"There was so much celebration, just the joy of seeing the dictatorship come to an end the way it did. It was complicated, though, because we knew his deputy was going to take over. But we hoped against hope that we had a turned a corner."
She decided that she would go back to Zimbabwe; she also wondered if it was time for her to write a "nonfiction book about this moment, 'too unbelievable to ignore.' " Once there though, she saw firsthand how "the sense of hope turned very quickly into disappointment and devastation," and thought perhaps the book she should write should be more along the lines of a "modern-day parable of Zimbabwe." This is that book, and the players are all animals. Before I actually bought this novel, I had decided to give it a pass, thinking that it seemed like it might be a case of Animal Farm redux. But my curiosity got the better of me, and as it happens, I was completely wrong. In fact, at some point close to the beginning of this story, author NoViolet Bulawayo reminds her readers that this is definitely not that -- as Dr Sweet Mother, the wife of the president of Jidada says while addressing a crowd from the podium,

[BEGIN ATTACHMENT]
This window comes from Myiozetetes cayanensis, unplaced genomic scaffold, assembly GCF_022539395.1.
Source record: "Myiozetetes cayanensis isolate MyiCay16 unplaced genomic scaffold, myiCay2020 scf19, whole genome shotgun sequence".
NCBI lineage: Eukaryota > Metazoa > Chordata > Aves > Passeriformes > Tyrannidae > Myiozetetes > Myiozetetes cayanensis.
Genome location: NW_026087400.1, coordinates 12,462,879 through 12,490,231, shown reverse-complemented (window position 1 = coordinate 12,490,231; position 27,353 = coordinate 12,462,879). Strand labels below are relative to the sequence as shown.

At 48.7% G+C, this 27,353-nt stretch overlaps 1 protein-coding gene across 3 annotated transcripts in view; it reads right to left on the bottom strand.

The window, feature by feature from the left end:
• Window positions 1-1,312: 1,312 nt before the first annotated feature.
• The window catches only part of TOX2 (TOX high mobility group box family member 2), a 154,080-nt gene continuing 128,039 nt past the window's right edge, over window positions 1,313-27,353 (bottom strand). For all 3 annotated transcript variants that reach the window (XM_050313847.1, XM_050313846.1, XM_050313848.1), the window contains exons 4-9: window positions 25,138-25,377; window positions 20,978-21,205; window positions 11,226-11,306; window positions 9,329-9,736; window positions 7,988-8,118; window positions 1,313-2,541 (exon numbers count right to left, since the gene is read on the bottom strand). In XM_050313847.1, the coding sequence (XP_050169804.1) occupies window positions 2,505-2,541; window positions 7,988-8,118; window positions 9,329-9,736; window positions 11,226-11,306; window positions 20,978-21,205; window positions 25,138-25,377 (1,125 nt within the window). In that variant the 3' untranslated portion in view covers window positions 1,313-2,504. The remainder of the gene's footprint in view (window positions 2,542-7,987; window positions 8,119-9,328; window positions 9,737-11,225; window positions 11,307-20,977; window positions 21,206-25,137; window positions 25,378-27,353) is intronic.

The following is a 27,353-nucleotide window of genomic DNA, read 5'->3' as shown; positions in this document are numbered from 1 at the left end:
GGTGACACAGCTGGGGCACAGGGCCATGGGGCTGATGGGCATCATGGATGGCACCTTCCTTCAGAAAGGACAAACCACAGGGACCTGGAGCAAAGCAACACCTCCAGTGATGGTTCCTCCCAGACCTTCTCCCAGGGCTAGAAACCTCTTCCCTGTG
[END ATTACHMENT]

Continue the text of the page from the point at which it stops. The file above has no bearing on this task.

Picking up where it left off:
"...couldn't meet the dawn carrying the sad, terrible baggage of that awful past, no; it absolutely had to find us on a brand-new page and proper ready for a fresh start, best foot forward, no less."
"this country's long, long, long terribly dark night has indeed ended and we now perch on the wings of a brand new dawn..."
"...the children of the nation found themselves standing hungry and thirsty and hopeless and penniless in the queues, tholukuthi Tuvy's eyes watching them from old election posters that promised a new and better Jidada they now understood, with a heartbreaking knowledge, would never come, was never meant to come."